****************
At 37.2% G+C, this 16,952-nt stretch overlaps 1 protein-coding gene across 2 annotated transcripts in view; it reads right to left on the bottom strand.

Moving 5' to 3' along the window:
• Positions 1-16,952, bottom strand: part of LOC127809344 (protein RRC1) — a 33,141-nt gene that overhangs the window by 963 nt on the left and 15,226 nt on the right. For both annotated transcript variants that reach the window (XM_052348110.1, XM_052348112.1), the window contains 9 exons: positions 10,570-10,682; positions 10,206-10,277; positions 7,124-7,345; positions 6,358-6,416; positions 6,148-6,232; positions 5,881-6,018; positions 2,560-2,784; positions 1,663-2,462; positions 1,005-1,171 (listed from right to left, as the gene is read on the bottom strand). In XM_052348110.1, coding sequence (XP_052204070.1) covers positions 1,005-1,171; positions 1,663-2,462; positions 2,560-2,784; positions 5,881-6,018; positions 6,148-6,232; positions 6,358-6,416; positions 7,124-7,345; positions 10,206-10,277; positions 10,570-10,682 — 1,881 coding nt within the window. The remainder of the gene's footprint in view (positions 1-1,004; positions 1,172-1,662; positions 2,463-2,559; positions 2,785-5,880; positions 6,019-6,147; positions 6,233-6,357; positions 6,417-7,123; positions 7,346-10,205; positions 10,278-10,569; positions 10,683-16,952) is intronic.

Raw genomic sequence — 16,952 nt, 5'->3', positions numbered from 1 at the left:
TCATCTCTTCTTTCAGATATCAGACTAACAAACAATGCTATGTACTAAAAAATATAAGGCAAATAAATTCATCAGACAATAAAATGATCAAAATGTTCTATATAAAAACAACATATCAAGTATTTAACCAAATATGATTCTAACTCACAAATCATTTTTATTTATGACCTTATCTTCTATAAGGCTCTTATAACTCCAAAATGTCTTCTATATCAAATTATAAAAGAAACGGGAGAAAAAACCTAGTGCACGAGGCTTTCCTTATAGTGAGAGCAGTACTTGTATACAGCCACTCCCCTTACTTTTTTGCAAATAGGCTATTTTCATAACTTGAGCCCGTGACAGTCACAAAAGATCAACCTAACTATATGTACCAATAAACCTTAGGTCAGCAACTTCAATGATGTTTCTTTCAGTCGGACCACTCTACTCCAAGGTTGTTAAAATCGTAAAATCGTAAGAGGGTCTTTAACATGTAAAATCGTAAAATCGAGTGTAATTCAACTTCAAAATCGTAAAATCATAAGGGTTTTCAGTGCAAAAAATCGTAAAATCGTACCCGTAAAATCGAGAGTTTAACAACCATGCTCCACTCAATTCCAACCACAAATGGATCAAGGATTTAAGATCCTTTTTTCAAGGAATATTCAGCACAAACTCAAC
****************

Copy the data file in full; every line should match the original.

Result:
At 37.2% G+C, this 16,952-nt stretch overlaps 1 protein-coding gene across 2 annotated transcripts in view; it reads right to left on the bottom strand.

Moving 5' to 3' along the window:
• Positions 1-16,952, bottom strand: part of LOC127809344 (protein RRC1) — a 33,141-nt gene that overhangs the window by 963 nt on the left and 15,226 nt on the right. For both annotated transcript variants that reach the window (XM_052348110.1, XM_052348112.1), the window contains 9 exons: positions 10,570-10,682; positions 10,206-10,277; positions 7,124-7,345; positions 6,358-6,416; positions 6,148-6,232; positions 5,881-6,018; positions 2,560-2,784; positions 1,663-2,462; positions 1,005-1,171 (listed from right to left, as the gene is read on the bottom strand). In XM_052348110.1, coding sequence (XP_052204070.1) covers positions 1,005-1,171; positions 1,663-2,462; positions 2,560-2,784; positions 5,881-6,018; positions 6,148-6,232; positions 6,358-6,416; positions 7,124-7,345; positions 10,206-10,277; positions 10,570-10,682 — 1,881 coding nt within the window. The remainder of the gene's footprint in view (positions 1-1,004; positions 1,172-1,662; positions 2,463-2,559; positions 2,785-5,880; positions 6,019-6,147; positions 6,233-6,357; positions 6,417-7,123; positions 7,346-10,205; positions 10,278-10,569; positions 10,683-16,952) is intronic.

Raw genomic sequence — 16,952 nt, 5'->3', positions numbered from 1 at the left:
TCATCTCTTCTTTCAGATATCAGACTAACAAACAATGCTATGTACTAAAAAATATAAGGCAAATAAATTCATCAGACAATAAAATGATCAAAATGTTCTATATAAAAACAACATATCAAGTATTTAACCAAATATGATTCTAACTCACAAATCATTTTTATTTATGACCTTATCTTCTATAAGGCTCTTATAACTCCAAAATGTCTTCTATATCAAATTATAAAAGAAACGGGAGAAAAAACCTAGTGCACGAGGCTTTCCTTATAGTGAGAGCAGTACTTGTATACAGCCACTCCCCTTACTTTTTTGCAAATAGGCTATTTTCATAACTTGAGCCCGTGACAGTCACAAAAGATCAACCTAACTATATGTACCAATAAACCTTAGGTCAGCAACTTCAATGATGTTTCTTTCAGTCGGACCACTCTACTCCAAGGTTGTTAAAATCGTAAAATCGTAAGAGGGTCTTTAACATGTAAAATCGTAAAATCGAGTGTAATTCAACTTCAAAATCGTAAAATCATAAGGGTTTTCAGTGCAAAAAATCGTAAAATCGTACCCGTAAAATCGAGAGTTTAACAACCATGCTCCACTCAATTCCAACCACAAATGGATCAAGGATTTAAGATCCTTTTTTCAAGGAATATTCAGCACAAACTCAAC